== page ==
The U.S. Court of Appeals for the Ninth Circuit has reversed a defendant’s conviction for attempted sex trafficking after finding constructive amendment to indictment had occurred during trial.
Ricky Davis was charged with attempted sex trafficking, a violation of 18 U.S.C. 1591(a). The indictment alleged that Davis “… knowingly attempted to recruit, entice, harbor, transport, provide, obtain, and maintain by any means, a person to engage in a commercial sex act, to wit: a minor female victim, … knowing or in reckless disregard of the fact that the person had not attained the age of 18 years[.].”
However, at trial, the jury was instructed that “The elements of sex trafficking are: … (2) knowing that Bianca had not attained the age of 18 years, or recklessly disregarded that fact, or the defendant had a reasonable opportunity to observe Bianca, and that Bianca would be caused to engage in a commercial sex act … [.]”
Another instruction stated “For the defendant to be found guilty, the Government need not prove that the defendant knew Bianca had not attained the age of 18 so long as the defendant had a reasonable opportunity to observe Bianca.”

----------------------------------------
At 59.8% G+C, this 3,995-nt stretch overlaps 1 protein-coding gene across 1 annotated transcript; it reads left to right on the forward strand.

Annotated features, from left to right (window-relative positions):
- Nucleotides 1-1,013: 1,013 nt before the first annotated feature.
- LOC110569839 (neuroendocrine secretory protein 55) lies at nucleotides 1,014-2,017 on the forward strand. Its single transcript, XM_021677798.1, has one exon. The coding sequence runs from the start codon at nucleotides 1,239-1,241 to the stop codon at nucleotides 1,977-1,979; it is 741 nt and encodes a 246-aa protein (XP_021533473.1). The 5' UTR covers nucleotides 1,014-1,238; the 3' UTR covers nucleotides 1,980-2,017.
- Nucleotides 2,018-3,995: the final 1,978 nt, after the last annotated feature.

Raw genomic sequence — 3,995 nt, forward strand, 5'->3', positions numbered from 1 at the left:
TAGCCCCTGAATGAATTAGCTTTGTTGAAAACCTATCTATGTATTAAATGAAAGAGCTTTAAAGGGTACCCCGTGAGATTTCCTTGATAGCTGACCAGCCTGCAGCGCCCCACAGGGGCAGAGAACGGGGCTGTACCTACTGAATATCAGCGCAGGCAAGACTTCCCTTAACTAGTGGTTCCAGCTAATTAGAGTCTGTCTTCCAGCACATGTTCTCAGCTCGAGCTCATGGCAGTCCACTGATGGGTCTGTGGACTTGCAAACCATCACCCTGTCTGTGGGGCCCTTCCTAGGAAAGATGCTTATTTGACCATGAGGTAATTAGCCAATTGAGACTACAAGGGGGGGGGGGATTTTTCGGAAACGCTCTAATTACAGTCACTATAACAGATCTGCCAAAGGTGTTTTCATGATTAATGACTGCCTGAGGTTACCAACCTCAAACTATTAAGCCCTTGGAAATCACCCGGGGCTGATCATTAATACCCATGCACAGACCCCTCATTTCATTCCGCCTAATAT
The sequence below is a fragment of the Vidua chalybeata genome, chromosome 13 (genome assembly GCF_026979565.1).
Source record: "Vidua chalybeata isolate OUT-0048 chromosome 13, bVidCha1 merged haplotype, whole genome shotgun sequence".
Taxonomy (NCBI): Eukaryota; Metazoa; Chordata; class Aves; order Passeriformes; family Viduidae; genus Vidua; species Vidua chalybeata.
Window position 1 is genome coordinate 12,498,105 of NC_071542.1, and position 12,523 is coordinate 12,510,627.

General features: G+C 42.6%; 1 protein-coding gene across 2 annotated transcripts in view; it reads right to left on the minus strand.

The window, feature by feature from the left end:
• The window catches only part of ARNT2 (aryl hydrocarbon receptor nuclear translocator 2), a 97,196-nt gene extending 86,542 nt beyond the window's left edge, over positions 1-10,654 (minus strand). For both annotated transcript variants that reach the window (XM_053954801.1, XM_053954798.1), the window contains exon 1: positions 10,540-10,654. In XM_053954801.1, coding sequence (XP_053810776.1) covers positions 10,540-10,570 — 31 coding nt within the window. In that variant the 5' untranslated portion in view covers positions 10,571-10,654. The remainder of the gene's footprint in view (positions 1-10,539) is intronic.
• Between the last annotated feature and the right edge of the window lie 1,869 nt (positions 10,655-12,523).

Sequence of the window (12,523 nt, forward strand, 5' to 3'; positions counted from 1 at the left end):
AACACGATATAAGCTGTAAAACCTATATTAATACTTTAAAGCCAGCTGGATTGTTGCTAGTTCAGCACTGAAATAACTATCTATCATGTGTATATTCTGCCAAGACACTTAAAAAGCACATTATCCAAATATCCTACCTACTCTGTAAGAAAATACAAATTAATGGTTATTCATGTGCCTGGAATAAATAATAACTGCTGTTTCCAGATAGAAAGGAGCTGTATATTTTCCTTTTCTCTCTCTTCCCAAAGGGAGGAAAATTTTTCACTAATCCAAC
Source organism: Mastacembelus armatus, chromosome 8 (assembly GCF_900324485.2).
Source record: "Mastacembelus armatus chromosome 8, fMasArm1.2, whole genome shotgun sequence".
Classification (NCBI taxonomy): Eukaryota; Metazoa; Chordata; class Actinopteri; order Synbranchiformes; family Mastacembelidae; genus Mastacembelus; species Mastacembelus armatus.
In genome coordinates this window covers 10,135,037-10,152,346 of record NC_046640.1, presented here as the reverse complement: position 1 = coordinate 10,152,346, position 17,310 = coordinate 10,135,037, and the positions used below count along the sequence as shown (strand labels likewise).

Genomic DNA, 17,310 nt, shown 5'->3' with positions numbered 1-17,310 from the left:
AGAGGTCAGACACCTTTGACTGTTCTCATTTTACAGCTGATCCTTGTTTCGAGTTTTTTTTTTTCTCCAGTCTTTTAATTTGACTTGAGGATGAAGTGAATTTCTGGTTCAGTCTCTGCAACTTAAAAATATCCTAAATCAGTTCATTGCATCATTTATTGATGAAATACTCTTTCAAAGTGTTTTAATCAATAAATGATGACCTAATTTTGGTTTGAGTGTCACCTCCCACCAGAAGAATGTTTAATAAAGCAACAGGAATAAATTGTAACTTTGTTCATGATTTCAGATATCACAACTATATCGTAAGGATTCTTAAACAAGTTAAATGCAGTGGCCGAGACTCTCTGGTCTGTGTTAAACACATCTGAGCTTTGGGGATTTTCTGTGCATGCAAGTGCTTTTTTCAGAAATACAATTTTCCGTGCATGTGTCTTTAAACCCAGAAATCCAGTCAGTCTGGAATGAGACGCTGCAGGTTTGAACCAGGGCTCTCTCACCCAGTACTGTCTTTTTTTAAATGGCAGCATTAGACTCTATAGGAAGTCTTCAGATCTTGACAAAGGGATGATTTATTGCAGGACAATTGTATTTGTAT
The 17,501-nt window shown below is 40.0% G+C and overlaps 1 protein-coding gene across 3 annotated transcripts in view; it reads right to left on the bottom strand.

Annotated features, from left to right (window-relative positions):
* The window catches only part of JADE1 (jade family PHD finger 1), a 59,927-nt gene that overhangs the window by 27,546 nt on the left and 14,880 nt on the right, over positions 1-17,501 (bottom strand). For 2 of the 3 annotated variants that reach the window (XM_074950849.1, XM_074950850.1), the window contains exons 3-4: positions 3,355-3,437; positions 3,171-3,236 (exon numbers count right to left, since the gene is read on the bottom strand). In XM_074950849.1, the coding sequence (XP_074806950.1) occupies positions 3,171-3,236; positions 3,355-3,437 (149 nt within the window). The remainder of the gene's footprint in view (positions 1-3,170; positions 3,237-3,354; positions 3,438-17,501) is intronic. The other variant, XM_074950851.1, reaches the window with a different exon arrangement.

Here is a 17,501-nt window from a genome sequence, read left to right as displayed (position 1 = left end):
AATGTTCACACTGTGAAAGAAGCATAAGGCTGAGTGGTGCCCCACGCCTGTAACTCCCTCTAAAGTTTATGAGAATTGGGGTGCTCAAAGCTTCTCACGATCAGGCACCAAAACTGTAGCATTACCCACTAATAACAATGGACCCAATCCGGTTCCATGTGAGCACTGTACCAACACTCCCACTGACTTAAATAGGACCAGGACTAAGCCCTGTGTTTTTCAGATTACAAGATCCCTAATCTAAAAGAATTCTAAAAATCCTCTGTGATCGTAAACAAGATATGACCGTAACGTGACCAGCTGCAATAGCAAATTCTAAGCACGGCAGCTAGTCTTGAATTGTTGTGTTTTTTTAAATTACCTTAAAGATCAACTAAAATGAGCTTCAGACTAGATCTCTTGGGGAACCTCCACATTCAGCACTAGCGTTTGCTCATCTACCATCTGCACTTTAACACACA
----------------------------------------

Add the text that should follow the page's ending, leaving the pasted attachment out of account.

And during its closing, the Government argued that “[W]e, again, submit that the evidence shows both, that Bianca had not attained the age of 18, or the defendant recklessly disregarded that fact, or he had a reasonable opportunity to observe Bianca, and that she would be caused to engage in a commercial sex act.”
The Ninth Circuit found that the indictment was constructively amended.
“It is evident that the language of the indictment differs substantially from the jury instruction and the government’s closing argument. Specifically, the indictment charged that Davis knew Bianca was a minor or that he recklessly disregarded this fact. Thus, under the indictment, the government was required to prove, beyond a reasonable doubt, either that Davis affirmatively knew of Bianca’s age, or, alternatively, that he recklessly disregarded her minority status. In contrast, the jury instructions afforded jurors a third option for convicting Davis: namely, they could convict, even without a finding as to knowledge or recklessness, so long as they determined that Davis “had a reasonable opportunity to observe Bianca.”
The Ninth Circuit held that a constructive amendment occurs when “the crime charged [in the indictment] was substantially altered at trial, so that it was impossible to know whether the grand jury would have indicted for the crime actually proved.”
Davis’ conviction was accordingly reversed. See: United States v. Davis, No. 15-10402 (9th Cir. 2017).